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Open Access Highly Accessed Letter to the Editor

War diseases revealed by the social media: massive leishmaniasis outbreak in the Syrian Spring

Samer Alasaad

Author Affiliations

Department of Ecology and Sylviculture, Euphrates University, Deir Ezzor, Syria

Institute of Evolutionary Biology and Environmental Studies (IEU), University of Zürich, Zürich, Switzerland

Estación Biológica de Doñana, Consejo Superior de Investigaciones Científicas (CSIC), Sevilla, Spain

Parasites & Vectors 2013, 6:94  doi:10.1186/1756-3305-6-94


The electronic version of this article is the complete one and can be found online at: http://www.parasitesandvectors.com/content/6/1/94


Received:1 March 2013
Accepted:2 April 2013
Published:12 April 2013

© 2013 Alasaad; licensee BioMed Central Ltd.

This is an Open Access article distributed under the terms of the Creative Commons Attribution License (http://creativecommons.org/licenses/by/2.0), which permits unrestricted use, distribution, and reproduction in any medium, provided the original work is properly cited.

Abstract

Social media introduce pivotal changes to communication between individuals, organizations and communities. A clear example of the power of social media is the spread of the revolutionary outbreaks in the Arabic countries during 2011, where people used Facebook, YouTube and Skype to communicate, organise meetings and protest actions. Here I report how Doctor-Activists use these social media as an alarm system for ‘war disease’ outbreaks in the Syrian Spring. Social media are used as an alarm system to attract the attention of international organizations, which should assume their responsibilities and play their part in controlling the outbreak of such war diseases.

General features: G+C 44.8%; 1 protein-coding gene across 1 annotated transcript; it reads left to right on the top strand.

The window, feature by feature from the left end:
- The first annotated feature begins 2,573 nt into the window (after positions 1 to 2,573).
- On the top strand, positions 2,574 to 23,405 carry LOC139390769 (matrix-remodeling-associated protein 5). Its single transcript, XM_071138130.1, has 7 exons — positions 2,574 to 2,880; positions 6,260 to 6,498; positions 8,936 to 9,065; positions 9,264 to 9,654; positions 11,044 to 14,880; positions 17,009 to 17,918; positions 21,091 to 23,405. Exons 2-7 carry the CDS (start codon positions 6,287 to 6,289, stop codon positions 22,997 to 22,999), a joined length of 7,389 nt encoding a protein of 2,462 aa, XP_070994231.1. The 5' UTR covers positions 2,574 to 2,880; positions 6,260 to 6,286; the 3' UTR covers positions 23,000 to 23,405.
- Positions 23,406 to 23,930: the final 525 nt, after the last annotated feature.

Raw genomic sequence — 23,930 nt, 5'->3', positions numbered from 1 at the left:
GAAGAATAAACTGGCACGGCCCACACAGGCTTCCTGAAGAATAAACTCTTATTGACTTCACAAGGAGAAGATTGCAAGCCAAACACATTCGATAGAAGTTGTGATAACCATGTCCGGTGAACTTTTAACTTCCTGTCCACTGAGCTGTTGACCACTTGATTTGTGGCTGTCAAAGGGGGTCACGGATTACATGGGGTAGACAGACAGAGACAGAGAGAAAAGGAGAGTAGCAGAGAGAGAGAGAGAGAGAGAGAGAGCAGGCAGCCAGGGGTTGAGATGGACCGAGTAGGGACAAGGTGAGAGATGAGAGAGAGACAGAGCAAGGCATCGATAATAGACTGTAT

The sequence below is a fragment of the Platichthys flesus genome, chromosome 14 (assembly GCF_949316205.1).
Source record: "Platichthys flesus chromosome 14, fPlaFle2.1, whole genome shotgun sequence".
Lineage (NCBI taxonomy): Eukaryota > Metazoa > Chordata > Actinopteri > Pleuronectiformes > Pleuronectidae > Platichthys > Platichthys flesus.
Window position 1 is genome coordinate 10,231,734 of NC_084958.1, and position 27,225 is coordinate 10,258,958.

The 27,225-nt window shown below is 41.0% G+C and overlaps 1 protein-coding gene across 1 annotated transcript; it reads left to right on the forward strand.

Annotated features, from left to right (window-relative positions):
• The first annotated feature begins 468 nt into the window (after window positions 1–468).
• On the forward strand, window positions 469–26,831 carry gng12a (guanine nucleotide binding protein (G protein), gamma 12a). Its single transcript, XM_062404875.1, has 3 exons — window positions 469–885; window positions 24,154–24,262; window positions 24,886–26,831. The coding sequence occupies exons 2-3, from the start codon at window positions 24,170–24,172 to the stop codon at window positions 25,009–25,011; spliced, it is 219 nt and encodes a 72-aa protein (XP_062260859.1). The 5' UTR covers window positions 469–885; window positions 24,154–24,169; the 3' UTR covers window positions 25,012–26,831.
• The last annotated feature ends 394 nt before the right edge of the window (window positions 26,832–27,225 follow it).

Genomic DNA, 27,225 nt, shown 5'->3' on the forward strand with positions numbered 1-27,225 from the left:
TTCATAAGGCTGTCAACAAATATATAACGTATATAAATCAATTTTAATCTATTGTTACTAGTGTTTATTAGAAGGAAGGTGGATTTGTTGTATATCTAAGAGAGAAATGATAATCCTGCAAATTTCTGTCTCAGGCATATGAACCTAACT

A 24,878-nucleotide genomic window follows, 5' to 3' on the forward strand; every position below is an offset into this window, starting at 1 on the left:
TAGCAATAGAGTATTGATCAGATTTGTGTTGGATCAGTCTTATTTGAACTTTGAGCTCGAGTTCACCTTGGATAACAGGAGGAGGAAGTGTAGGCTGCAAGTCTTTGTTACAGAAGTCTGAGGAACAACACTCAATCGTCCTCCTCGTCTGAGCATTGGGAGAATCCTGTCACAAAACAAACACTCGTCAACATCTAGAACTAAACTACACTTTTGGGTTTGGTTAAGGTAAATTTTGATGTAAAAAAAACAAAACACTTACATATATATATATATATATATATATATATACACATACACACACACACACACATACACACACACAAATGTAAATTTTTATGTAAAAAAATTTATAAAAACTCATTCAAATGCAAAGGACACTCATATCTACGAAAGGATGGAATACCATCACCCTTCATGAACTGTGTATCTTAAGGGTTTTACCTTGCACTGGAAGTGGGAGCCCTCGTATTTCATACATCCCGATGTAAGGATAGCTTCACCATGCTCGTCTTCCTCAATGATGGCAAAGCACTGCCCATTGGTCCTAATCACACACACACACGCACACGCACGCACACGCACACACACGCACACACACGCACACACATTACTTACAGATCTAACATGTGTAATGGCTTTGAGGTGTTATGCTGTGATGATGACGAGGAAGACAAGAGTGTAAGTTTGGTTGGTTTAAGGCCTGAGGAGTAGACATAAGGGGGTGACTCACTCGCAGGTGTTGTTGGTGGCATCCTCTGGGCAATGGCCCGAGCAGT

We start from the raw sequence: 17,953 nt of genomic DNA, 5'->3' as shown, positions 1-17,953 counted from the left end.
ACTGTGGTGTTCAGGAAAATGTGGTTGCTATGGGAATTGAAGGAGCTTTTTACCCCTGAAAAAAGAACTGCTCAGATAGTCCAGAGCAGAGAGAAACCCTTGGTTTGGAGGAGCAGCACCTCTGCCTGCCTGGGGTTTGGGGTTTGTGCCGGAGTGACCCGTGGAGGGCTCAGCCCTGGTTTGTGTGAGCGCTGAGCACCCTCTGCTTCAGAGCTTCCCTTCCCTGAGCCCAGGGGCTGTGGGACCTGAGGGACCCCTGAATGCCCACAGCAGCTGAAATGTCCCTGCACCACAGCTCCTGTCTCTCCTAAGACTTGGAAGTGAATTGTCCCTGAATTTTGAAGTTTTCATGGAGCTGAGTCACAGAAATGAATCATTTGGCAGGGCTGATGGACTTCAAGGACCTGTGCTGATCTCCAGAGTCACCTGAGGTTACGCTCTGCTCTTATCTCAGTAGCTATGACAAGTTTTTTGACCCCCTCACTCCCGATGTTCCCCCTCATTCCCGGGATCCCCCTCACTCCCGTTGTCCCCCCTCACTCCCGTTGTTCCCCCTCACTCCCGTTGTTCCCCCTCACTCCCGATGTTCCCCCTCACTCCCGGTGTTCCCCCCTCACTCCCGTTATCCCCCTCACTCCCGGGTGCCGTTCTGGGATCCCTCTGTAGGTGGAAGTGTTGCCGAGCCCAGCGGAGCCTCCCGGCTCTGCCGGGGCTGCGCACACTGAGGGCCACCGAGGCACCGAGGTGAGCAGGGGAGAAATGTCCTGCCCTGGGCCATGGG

Keywords:
Social Media; Facebook; YouTube; Syrian Arab Republic; Cutaneous leishmaniasis; Leishmania tropica complex; Arab Spring; Revolution; Deir Ezzor

Letter to the Editor

Social media are usually defined as the means of interactions in which people create, share and exchange ideas and information based on virtual communities and networks [1]. Nowadays, mobile and web-based technologies are the motor of social media, in which people create interactive platforms where they discuss, co-create, share and modify content with a user-generated character. In this way, social media introduce pivotal changes to communication between individuals, organizations and communities [2].

Despite some criticism of social media [3], they have mainly positive effects: learn and explore, advertise oneself, form friendships and even document memories. A clear example of the power of social media is the spread of the revolutionary outbreaks in the Arabic World during 2011, where people used Facebook, YouTube and Skype to demand freedom, organise meetings, protest actions etc.[4,5].

Before the Syrian Spring began, Syrian activists used all available means of communication to demand freedom, democracy and their right to live in dignity. During the revolution, they have used these means to communicate attacks on civil populations and are now using these same means to publicize the grave health situation that they are facing, with a lack of hospitals, doctors and medicines. In this Letter, I report for the first time, how social media are being used by Doctor-Activists, as an alarm system of war diseases outbreaks, namely cutaneous leishmaniasis.

Old World cutaneous leishmaniasis (oriental sore), is produced by leishmanias belonging to the Leishmania tropica complex, when the bite of an infected sandfly Phlebotomus papatasi, or closely related species, liberates promastigotes into the skin [6,7]. Leishmaniasis is endemic in 98 countries on 5 continents. Syria is one of the most affected countries, with the highest estimated case counts, with 22,882 cases per year (up to the estimation between 2004–2008) [8], with the first occurrence of cutaneous leishmaniasis documented as early as 1745 [9]. The common local name is "Aleppo boil".